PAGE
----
Chief Executive Officer (CEO) of Malaysia Healthcare Travel Council (MHTC)

Armed with 20 years in various leadership roles, Mohd Daud brings with him a fresh perspective in upscaling and boosting Malaysia’s healthcare travel industry brand presence. Prior to joining MHTC as CEO on April 5, 2021, the 48-year-old Perakian, who hails from Batu Gajah, had served as the Ministry of Tourism, Arts and Culture’s (MOTAC) Tourism Policy and International Affairs Division Senior Director and was the Lead Shepherd of the Asia Pacific Economic Cooperation’s Tourism Working Group.

Tell us what are some of your previous job experiences which have helped you handle your present job responsibilities?
During my time with MOTAC, I had the opportunity to work with MHTC as part of the value chain of our country’s healthcare travel industry. My portfolio included building our tourism industry through my positions as Director of Tourism Industry Development, Director of Culture and Tourism at the ASEAN-Korea Centre and Chair of several international committees. They include the ASEAN Tourism Professional Committee, Standing Committee for Economic and Commercial Cooperation and the ASEAN-Korea Tourism Working Group.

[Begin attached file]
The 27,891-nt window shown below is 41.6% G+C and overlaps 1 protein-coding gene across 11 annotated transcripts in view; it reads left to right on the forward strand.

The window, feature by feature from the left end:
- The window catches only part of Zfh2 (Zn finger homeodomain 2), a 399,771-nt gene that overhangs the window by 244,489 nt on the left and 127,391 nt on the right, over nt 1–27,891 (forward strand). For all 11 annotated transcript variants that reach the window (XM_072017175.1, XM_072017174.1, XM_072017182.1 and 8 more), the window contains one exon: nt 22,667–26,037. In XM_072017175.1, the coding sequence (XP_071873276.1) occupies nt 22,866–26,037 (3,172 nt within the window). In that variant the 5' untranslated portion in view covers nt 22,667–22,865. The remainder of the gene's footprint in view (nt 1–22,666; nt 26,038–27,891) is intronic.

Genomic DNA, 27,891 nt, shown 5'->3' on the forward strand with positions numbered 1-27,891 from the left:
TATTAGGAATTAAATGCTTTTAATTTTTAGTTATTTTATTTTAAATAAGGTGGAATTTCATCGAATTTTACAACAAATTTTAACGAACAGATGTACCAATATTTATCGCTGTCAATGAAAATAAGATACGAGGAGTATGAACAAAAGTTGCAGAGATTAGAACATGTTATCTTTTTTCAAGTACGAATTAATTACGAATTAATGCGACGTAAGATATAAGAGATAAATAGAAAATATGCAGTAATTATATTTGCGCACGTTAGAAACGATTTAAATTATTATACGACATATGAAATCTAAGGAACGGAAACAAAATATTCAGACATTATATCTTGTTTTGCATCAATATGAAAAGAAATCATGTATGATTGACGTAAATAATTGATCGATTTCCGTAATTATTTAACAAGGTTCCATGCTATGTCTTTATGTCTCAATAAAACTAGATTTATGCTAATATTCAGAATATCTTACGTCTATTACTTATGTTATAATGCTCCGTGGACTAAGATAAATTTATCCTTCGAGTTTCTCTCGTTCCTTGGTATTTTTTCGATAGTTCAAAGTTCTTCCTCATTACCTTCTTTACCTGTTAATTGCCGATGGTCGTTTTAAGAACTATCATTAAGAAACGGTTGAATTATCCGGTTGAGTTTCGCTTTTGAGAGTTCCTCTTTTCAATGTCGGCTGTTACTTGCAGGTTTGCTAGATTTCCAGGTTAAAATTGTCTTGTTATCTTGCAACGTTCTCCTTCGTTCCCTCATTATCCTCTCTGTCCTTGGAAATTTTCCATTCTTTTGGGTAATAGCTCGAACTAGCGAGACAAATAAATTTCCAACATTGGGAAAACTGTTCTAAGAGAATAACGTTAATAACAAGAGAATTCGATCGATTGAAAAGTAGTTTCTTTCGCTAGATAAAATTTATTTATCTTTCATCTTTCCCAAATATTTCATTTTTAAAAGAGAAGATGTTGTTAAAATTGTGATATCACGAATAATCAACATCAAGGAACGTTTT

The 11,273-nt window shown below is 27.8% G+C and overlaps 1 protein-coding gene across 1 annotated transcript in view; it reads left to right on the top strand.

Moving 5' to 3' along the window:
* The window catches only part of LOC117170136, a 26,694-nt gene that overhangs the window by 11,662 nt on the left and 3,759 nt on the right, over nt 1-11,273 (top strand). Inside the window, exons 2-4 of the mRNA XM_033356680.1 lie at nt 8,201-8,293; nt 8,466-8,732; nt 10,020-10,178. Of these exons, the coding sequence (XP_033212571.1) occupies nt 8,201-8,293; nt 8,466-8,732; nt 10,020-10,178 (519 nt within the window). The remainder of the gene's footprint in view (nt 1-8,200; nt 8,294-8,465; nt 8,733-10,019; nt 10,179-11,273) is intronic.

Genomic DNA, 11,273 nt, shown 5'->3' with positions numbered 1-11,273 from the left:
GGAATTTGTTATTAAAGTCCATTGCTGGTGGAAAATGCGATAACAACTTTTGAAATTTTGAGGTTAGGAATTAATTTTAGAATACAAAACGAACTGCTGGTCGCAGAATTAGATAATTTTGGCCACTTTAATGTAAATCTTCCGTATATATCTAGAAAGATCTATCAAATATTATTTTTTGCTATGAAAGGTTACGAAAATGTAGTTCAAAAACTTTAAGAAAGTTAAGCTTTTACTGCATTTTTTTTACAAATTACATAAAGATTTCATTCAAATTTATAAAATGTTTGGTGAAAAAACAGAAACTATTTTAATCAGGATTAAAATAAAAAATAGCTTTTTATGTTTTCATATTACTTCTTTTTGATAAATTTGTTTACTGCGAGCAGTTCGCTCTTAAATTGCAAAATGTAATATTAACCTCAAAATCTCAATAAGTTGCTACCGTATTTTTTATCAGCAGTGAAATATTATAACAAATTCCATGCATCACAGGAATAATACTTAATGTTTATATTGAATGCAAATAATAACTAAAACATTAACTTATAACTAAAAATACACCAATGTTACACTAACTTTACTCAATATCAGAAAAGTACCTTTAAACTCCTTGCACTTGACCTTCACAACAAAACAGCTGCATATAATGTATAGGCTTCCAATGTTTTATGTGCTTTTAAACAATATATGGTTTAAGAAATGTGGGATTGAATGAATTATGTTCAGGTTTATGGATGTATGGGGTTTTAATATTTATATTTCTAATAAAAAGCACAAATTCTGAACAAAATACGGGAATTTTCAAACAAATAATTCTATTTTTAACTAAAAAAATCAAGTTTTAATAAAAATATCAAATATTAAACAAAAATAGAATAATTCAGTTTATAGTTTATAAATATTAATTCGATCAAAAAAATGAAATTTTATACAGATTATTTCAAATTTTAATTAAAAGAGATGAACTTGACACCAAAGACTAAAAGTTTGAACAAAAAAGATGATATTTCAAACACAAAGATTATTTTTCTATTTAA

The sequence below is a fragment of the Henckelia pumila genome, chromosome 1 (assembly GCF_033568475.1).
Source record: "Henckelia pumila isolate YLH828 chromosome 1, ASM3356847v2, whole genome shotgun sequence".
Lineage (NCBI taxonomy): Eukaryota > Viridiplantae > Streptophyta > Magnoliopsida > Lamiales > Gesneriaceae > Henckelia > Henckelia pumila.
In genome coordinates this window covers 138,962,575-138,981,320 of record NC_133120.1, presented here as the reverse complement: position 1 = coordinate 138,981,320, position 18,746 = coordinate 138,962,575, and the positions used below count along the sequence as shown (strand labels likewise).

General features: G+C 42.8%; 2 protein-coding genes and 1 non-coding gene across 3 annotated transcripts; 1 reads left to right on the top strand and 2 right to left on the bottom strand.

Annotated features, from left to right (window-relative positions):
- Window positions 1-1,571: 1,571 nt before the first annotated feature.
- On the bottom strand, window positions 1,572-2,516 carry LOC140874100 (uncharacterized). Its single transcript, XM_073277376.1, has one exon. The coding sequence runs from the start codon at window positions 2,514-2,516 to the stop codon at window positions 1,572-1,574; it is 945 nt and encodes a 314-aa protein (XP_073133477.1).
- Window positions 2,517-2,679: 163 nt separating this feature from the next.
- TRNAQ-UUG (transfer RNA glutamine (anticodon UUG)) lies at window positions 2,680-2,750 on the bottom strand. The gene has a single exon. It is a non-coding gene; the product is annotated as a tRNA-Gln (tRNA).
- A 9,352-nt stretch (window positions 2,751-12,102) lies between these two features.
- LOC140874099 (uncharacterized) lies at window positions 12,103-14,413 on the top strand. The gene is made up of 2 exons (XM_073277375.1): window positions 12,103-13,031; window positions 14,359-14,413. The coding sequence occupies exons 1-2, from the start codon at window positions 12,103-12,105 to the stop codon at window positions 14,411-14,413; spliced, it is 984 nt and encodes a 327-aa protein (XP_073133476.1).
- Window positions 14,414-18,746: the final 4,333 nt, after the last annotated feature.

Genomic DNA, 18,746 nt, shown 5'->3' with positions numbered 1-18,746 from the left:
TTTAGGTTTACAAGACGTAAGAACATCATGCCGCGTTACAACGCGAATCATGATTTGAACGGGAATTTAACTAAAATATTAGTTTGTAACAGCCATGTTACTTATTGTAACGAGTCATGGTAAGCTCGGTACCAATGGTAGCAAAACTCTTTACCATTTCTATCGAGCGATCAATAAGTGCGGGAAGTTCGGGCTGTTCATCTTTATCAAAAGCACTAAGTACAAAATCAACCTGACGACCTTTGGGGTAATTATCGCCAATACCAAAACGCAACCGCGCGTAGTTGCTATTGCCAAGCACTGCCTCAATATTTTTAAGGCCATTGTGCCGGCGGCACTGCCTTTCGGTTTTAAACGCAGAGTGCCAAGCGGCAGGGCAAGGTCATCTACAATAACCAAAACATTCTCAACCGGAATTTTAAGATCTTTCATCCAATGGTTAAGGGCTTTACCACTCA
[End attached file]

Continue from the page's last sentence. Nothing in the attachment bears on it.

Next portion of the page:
As a key economic growth driver, what is Malaysia healthcare travel’s estimated contribution to the country’s gross domestic product?
Our healthcare travel industry has the potential to contribute up to RM2 billion to the economy by 2025. Prior to the Covid-19 pandemic, the industry raked in RM1.7 billion in hospital receipts in 2019 with spillover effects to other industries and contributed an estimated RM7 billion in economic impact. This includes air travel, accommodation, food and beverage, and leisure activities as for every ringgit spent on healthcare, an estimated three ringgit is spent on such ancillary services.

The industry has successfully provided over 15,000 jobs and attracted RM10 billion in investments since 2012. MHTC is thus optimistic that it is on the right trajectory as we continue reinforcing our value propositions, namely our world-class quality, ease of accessibility and affordability.

What are the factors MHTC is looking at to ensure the industry’s resilience and sustainability?
They include establishing trust and confidence in patients to travel internationally for healthcare treatments again besides meeting the demand for safe procedures or protocols. We are also embarking on digitalisation or automation to refine the end-to-end seamless experience for patients as well as addressing new consumer behaviours and demands in critical and elective treatments.

Additionally, adopting a global and regional industry approach is crucial in ensuring the visibility and sustainability of our healthcare travel industry now that things are slowly picking up. We engage with our audiences via on-ground events such as our Malaysia Healthcare Expos in key cities in Indonesia besides participating in international expos and various government-to-government engagements.